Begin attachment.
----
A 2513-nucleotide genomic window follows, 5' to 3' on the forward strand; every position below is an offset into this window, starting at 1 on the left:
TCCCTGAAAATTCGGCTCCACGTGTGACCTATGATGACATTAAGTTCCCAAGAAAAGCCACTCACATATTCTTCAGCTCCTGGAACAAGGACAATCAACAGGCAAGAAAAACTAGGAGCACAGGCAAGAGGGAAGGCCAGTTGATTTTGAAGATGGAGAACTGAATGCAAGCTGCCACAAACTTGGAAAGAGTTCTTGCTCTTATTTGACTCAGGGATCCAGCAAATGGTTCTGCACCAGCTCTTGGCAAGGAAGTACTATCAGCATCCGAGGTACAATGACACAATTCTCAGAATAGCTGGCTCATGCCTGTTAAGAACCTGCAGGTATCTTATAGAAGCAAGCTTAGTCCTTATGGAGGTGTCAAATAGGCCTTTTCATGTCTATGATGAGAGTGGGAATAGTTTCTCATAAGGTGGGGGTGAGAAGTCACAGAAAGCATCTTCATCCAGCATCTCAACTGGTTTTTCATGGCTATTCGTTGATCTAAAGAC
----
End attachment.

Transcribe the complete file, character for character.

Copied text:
A 2513-nucleotide genomic window follows, 5' to 3' on the forward strand; every position below is an offset into this window, starting at 1 on the left:
TCCCTGAAAATTCGGCTCCACGTGTGACCTATGATGACATTAAGTTCCCAAGAAAAGCCACTCACATATTCTTCAGCTCCTGGAACAAGGACAATCAACAGGCAAGAAAAACTAGGAGCACAGGCAAGAGGGAAGGCCAGTTGATTTTGAAGATGGAGAACTGAATGCAAGCTGCCACAAACTTGGAAAGAGTTCTTGCTCTTATTTGACTCAGGGATCCAGCAAATGGTTCTGCACCAGCTCTTGGCAAGGAAGTACTATCAGCATCCGAGGTACAATGACACAATTCTCAGAATAGCTGGCTCATGCCTGTTAAGAACCTGCAGGTATCTTATAGAAGCAAGCTTAGTCCTTATGGAGGTGTCAAATAGGCCTTTTCATGTCTATGATGAGAGTGGGAATAGTTTCTCATAAGGTGGGGGTGAGAAGTCACAGAAAGCATCTTCATCCAGCATCTCAACTGGTTTTTCATGGCTATTCGTTGATCTAAAGAC